Please, Japan, clean up your nation’s beaches. Visit Oregon sometime and see how this is done. There simply is no litter or garbage along the Oregon coastline. Japan should do the same.
There are specially designed sanitation trucks in California that have a large mechanical sifting device mounted on the front of the truck. On cleaning days, the truck is slowly driven along the beach and any litter left on the beach is swept up onto the sand sifter and then tossed into the bed of the truck, where’s its then compacted and taken to a landfill or recycling center. Why isn’t Japan using such technology on its own sandy beaches?
Never, ever visit the coastline just north of Hakodate here in Hokkaido. It will bring tears of sorrow to the eyes of any nature-loving fool. The beaches there look almost like a city dump with bottles, cans and plastic containers strewn all over the place as far as the eye can see. Makes me wish I’d visited Japan in the early Meiji Era instead. It must have been oh so beautiful and unspoiled back then. Greed and modern industrialization spoiled so much beauty.
If Prime Minister Shinzo Abe is serious about reclaiming his “Beautiful Japan,” he should start by cleaning up Japan’s badly littered coast and woodlands. and by strictly enforcing laws against littering and illegal garbage dumping. Oh, and by teaching everyone that “This land is your land, this land is my land . . .”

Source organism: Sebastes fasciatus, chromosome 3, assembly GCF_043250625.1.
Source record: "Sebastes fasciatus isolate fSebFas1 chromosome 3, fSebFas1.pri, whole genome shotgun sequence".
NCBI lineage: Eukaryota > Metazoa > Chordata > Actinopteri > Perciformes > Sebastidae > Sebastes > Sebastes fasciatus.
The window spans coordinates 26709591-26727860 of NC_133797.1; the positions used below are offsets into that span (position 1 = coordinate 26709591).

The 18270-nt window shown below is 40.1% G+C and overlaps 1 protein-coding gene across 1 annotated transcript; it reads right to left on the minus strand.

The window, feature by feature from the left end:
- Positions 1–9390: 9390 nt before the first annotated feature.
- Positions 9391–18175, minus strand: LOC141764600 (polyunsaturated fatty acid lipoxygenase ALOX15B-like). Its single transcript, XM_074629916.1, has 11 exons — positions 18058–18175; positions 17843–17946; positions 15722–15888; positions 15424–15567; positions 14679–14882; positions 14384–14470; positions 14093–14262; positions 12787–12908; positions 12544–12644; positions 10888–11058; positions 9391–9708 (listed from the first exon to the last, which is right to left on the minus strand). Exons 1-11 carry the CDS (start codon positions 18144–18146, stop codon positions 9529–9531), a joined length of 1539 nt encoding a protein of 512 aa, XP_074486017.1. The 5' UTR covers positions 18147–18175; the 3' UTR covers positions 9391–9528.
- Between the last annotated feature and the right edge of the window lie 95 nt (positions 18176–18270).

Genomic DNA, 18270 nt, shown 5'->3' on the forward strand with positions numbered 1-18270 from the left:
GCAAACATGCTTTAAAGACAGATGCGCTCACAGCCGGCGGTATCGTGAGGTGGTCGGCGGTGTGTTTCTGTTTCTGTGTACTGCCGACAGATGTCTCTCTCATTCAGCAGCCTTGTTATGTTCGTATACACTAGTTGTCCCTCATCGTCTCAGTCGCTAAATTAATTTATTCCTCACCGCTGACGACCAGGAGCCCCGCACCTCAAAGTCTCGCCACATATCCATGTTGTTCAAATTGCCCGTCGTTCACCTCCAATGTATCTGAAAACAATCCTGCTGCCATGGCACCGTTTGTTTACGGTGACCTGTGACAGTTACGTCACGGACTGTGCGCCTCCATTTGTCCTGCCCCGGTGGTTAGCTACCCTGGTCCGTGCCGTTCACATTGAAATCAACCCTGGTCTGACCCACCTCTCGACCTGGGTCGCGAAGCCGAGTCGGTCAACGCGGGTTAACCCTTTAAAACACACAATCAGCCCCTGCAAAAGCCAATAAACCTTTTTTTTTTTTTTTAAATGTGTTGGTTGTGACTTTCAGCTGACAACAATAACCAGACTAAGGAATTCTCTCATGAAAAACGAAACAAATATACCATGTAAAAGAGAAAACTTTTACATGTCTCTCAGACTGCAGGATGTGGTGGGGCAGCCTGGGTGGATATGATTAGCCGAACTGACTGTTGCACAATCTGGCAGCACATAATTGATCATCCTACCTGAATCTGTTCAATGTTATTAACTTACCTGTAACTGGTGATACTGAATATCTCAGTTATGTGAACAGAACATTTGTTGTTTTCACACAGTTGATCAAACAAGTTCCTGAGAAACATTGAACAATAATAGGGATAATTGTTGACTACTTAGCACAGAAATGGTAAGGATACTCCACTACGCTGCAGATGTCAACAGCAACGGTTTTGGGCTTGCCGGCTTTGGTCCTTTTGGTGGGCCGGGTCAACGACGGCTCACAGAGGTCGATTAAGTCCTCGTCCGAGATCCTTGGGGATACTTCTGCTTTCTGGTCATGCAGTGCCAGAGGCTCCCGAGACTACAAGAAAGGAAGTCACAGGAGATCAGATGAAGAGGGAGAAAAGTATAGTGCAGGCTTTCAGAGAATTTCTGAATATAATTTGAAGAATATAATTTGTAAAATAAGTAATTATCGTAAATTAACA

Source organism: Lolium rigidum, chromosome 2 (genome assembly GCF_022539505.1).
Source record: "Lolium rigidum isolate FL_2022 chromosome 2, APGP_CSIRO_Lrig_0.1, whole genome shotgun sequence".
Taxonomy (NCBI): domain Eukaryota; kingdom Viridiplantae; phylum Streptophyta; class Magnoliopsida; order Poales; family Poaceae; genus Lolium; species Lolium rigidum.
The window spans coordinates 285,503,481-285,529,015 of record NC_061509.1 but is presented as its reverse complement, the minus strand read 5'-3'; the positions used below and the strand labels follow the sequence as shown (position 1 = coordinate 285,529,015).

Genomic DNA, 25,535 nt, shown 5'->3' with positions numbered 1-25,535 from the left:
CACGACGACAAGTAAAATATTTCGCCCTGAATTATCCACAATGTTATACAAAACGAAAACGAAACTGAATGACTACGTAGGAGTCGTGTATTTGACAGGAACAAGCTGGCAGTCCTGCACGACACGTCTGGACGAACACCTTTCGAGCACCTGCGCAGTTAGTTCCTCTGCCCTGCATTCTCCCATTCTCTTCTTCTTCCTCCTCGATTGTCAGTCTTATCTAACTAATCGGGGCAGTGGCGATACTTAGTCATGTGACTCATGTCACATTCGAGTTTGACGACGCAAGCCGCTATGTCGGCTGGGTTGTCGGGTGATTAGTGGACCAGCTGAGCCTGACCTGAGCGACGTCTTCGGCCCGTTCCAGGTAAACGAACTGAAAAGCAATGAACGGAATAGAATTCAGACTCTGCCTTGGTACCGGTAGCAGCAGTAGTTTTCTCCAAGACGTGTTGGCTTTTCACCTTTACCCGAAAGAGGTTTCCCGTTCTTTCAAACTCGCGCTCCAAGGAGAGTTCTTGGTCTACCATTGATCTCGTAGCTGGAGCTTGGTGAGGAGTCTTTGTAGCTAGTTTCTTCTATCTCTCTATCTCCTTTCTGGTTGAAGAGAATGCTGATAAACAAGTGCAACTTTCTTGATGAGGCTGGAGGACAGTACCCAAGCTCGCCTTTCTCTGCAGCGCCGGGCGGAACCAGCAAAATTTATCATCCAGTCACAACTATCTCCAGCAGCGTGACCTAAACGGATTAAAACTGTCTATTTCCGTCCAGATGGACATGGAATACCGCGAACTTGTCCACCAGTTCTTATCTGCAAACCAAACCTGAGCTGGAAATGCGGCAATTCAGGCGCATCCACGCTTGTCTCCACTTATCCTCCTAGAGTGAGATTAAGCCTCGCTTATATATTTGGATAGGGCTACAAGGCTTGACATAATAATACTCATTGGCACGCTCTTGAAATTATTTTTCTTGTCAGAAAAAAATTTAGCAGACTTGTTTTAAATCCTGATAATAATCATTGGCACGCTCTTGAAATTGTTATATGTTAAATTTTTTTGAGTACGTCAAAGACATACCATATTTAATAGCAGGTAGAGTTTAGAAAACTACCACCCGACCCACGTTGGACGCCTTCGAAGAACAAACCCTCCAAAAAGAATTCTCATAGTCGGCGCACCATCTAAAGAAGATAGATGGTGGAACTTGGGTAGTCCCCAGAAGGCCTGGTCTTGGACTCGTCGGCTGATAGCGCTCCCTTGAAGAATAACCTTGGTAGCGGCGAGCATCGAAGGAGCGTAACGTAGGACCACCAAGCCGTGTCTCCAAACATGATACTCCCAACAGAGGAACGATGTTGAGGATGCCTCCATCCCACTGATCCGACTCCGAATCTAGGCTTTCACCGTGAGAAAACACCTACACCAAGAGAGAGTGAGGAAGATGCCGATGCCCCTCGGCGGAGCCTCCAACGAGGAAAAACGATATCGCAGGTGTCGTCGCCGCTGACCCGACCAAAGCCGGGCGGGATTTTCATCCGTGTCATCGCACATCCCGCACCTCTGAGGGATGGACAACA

It may help to snap photos of these ignorant trash-littering fools and post them on some site where they may be recognized. This could be a form of social pressure. If it works like I have heard it does in other arenas, you could post it under Mother Nature’s name. Respect the mama!
RAMONA MARIKO SHEAN
As a longtime volunteer, I have been picking up trash along the riverbank in our neighborhood. Many people, it seems to me, are thoughtless and insensitive.
The other day, I saw several young people barbecuing on the bank. At the time, I was certain that they would leave their garbage; however, they took it home! And I met some junior high school kids that brought a pack of fireworks. I asked them to take the used fireworks home, but sure enough, they hid them in the grass!
Statistically speaking, a group forms a normal curve, so some are sensitive to garbage but others are not, I try to tell myself. I cannot forget the clean beach I saw near San Luis Obispo, California, 40 years ago!
The Miura Peninsula was given by Tokugawa Iyeyasu to Miura Anjin (“Pilot of Miura” William Adams), adviser to the first Tokugawa Shogunate. I do hope that Anjin will be happy to know that his own land is clean.
Mr. De Vido has simply shown that the Japanese — like people in most of the rest of the world — are hypocrites. Everything is “nice” when others are watching.
When they aren’t, anything goes. That’s why people protect their privacy and scream bloody murder when their secrets are revealed online: Their true selves are there on display for anyone to see and hear.
Mr. De Vido should install a webcam at “his” beach and upload its images online.
Los Gatos, California